Hi all. Here’s how I see baseball on this Tuesday, Oct. 25.
The World Series starts tonight in Cleveland as the Cubs face the Indians. Both teams have their pitching staff in order. In fact, the Indians had a much longer wait while the Cubs took 6 games to dispose of the Dodgers. Because the Indians won their series in 5 and clinched it last Wednesday in Toronto, they’ve been cooling their heels since then. Hopefully starting pitcher Trevor Bauer’s finger will have had time to mend and he’ll be able to go at some point in the series. Without him, an already undermanned Indians’ pitching corps will be even more vulnerable. Both clubs have great pitchers carrying the mail in game 1. For the Cubs, it’s John Lester, a 19-game winner who pitched in the playoffs as early as 2007 with Boston and also outdueled cancer in his time. The Indians counter with Corey Kluber, their undoubted and unquestioned ace. It’s amazing their pitching has carried them as far as it has, considering neither Carlos Carrasco nor Danny Salazar has thrown a pitch with intent recently and neither are expected to do so now. The Cubs’ Kyle Schwarber, who tore up his knee on April 7 has been taking batting practice and is hoping for a chance to pull a Kirk Gibson moment out of his hat. And the fall classic is just crazy enough that he might manage it. He’s an Ohio kid playing for the Cubs and he made his MLB debut in Cleveland in June 2015. He could be added if the Cubs go with 11 pitchers instead of the 12 they made available for the Dodgers’ series. Francisco Lindor of the Indians and the Cubs’ Javier Baez played against each other in high school. Now they are foes on the biggest stage of them all. Jason Kipnis is a Chicago kid manning the keystone spot for the Indians. A lot of the Indians aren’t household names to the average baseball fan. This World Series could change all that. The Cubs on the other hand were seen during the last postseason until the Mets steamrolled them in the NLCS. That pounding must motivate the North Siders as this series approaches. At age 61, Cubs’ broadcaster Pat Hughes will call his first World Series on their flagship station, WSCR in Chicago and on the Internet. He came down I94 from Milwaukee where he had spent a dozen years working Brewer games, and called his first Cubs game in 1996. At age 60, the Indians’ lead broadcaster Tom Hamilton is calling his third World Series. The Indians lost his first two in 1995 and 1997. His first Indians’ game was in 1990. He’s similar to Tom Manning, one of the earliest voices of the Indians, a real shrieker at the mike, as much cheerleader as broadcaster. However, unlike Manning who brought more sizzle than steak to his listeners, Hamilton brings good information to his WTAM audience in between shrieking out the play-by-play. Both men blatantly root for their teams, but Hughes’ voice only becomes shrill on extra-base hits and home runs. As a reminder, only the two flagship stations will have these broadcasters for the games. Smaller stations which normally carry the Cubs or Indians will get the ESPN radio call.
30 years ago tonight game 6 of the 1986 World Series took place. It has to be on anybody’s top 5 list of alltime great World Series games, up there with game 6 in 1975 and game 4 in 1996 among many others.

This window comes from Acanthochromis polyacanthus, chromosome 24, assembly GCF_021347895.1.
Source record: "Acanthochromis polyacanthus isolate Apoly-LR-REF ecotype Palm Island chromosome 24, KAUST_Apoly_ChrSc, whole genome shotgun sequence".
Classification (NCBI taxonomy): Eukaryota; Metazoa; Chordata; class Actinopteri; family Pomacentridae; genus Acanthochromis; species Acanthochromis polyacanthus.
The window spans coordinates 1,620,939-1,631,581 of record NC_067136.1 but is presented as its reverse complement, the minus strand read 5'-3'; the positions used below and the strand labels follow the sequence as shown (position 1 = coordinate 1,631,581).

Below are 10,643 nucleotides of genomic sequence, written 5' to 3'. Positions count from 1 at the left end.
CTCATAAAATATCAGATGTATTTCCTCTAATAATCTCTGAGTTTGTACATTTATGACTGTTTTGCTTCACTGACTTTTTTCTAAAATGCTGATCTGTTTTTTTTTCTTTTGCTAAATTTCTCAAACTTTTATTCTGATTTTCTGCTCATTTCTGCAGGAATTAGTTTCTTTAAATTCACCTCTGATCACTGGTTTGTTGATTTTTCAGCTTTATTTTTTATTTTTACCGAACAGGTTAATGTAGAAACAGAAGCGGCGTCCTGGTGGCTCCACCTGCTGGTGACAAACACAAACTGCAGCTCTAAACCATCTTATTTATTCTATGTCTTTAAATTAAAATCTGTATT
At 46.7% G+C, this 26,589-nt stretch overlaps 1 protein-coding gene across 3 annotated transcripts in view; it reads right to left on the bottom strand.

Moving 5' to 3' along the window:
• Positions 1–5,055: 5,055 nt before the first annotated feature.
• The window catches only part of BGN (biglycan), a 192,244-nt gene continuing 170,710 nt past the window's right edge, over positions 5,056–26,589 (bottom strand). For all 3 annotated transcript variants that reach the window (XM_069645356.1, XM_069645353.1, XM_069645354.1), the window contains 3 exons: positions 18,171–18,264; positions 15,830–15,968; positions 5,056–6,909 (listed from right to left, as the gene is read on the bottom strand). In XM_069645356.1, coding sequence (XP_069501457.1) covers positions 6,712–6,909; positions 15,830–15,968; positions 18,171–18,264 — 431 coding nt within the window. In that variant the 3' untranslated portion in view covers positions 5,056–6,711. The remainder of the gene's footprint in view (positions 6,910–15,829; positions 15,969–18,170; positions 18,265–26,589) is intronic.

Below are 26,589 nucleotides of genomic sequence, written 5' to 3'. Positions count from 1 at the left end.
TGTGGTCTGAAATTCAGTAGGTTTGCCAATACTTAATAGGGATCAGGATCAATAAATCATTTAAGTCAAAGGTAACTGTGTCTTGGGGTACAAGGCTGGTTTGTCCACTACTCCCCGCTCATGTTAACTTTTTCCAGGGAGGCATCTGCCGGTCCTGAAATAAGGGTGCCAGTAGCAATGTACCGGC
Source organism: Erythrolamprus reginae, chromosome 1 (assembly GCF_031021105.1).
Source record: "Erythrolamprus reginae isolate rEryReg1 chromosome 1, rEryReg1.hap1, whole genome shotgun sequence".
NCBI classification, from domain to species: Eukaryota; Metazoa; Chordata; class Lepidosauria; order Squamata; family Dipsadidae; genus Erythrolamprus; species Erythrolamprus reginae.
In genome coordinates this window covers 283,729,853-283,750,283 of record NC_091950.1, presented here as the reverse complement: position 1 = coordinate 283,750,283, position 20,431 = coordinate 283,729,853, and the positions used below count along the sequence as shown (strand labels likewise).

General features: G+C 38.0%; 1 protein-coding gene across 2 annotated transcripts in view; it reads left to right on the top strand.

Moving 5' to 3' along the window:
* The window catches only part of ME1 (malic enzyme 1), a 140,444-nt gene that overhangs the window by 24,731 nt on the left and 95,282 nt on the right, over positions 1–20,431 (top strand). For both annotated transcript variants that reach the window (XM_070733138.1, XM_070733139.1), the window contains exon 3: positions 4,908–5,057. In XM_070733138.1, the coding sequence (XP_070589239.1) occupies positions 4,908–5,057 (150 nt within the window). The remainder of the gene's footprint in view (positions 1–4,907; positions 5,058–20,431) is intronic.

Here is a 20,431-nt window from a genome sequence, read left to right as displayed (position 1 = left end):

The Mets had been heavily favored from the start. They had the pitching-Dwight Gooden coming off a Cy Young Award, Ron Darling and Bobby Ojeda, with Roger McDowell and Jesse Orosco in the bull pen. They had future Hall of Famer Gary Carter behind the plate, Keith Hernandez at first and Darryl Strawberry in right. He and Gooden were sure-shot Hall of Famers until drugs caught up with them and ruined both their careers. While the Mets finished 108–54 their foe the Red Sox put up a 95-66 record and almost didn’t win the ALCS. The Angels had a lead of 3 games to 1 and were ahead 5-1 in the 9th when a pair of Red Sox home runs, the last by Dave Henderson off Donnie Moore put them ahead 6-5. Though the Angels tied it in the 9th the Sox won it 7-6 in 12 innings. From there it was back to Fenway and two demolitions of the Angels by the Red Sox to put them into the World Series. The Sox had two Hall of Famers-Wade Boggs and Jim Rice, and should have had a third except for the steroid problems Roger Clemens would face later on. At this point they could bank on him, Dennis “Oil Can” Boyd and Bruce Hurst as starters with Calvin Schiraldi and Bob Stanley in the pen. Up until game 6, only game 1 had been outstanding, as the Reds won 1-0 with Hurst shutting the Mets down and beating Ron Darling. Games 2–5 were nothing to write home about, as the Red Sox took a lead of 3 games to 2 by winning game 5 in Boston. They jumped ahead 2-0 early in game 6 with Dwight Evans and Marty Barrett registering RBI base knocks. Bobby Ojeda didn’t seem to have it while Roger Clemens seemed at his best. However, in the fifth an RBI single by Ray Knight and a run-scoring twin killing by Danny Heep knotted the game. The Sox put up an unearned run in the 7th thanks to an error by Ray Knight. The Sox missed a chance for more in the 8th. With Henderson on second, rookie Mike Greenwell came up. While he would be called Gator in later years, he was no match for Mets’ reliever Roger McDowell who struck him out. See ya later alligator. What happened next is confused. Roger Clemens said later he wanted to keep pitching. His boss, Red Sox manager John McNamara said the 23-year-old Clemens had begged out of the game. Any way you slice it, Schiraldi was on the hill hoping for a 6-out save. It didn’t happen. The Mets loaded the bases and tied the game as a result of a scoring fly ball hit by Gary Carter. Schiraldi survived the 9th and the Red Sox put up 2 in the 10th off Rick Aguilera to make it 5-3. The closer remained on the hill and aging Bill Buckner, a man known for his bad ankles remained at first base. Usually up until then Dave Stapleton would replace Buckner in the late innings. Schiraldi got the first two Mets out without trouble. Both Wally Backman and Keith Hernandez flied out. Hernandez, sure his team was doomed undressed in the clubhouse waiting for the end. In the Red Sox clubhouse, the champagne was at the ready and Tom Yawkey’s widow was on hand to congratulate the victorious team her husband had bought as the Great Depression was starting. The team hadn’t won a World Series since 1918 when they beat the Cubs. The scoreboard operator goofed up and flashed “Congratulations Boston Red Sox, 1986 World Champions.” Then suddenly, Gary Carter singled. Needing a pinch-hitter somebody had to get Kevin Mitchell from the clubhouse where he was booking a flight home. He singled. With two strikes on him Knight singled Carter home and sent Mitchell to third. That was that for the closer, and a former closer Bob Stanley was summoned. After 7 pitches the count was even with the Sox a strike away from glory. Then … a wild pitch tied it and one of the most infamous plays of all time occurred. Mookie Wilson hit a dribbler that went past Bill Buckner for a Mets’ win. On TV, Vin Scully let the crowd roar for more than 3 minutes. In the Boston clubhouse the widow Yawkey was moved out with as much dignity as possible and the champagne was made to disappear, 13 years before we knew of Harry Potter and his magical world. The game caused an unprecedented cancellation. Saturday Night Live wasn’t seen for the first time in the 11 years it had been on the air. Years later, as a Christmas present for Mets’ fans, radio station WFAN, a 50,000-watt blowtorch aired the game on several occasions. In 2011 the game was voted the third greatest game in the past 50 years by the MLB Network. After a rainout the next night, the Mets won game 7 8–5. My doctor, a baseball sage told me later that the Red Sox wouldn’t have won that game if they had Walter Johnson, Babe Ruth and Ty Cobb on the team. The Mets had a stranglehold on the momentum.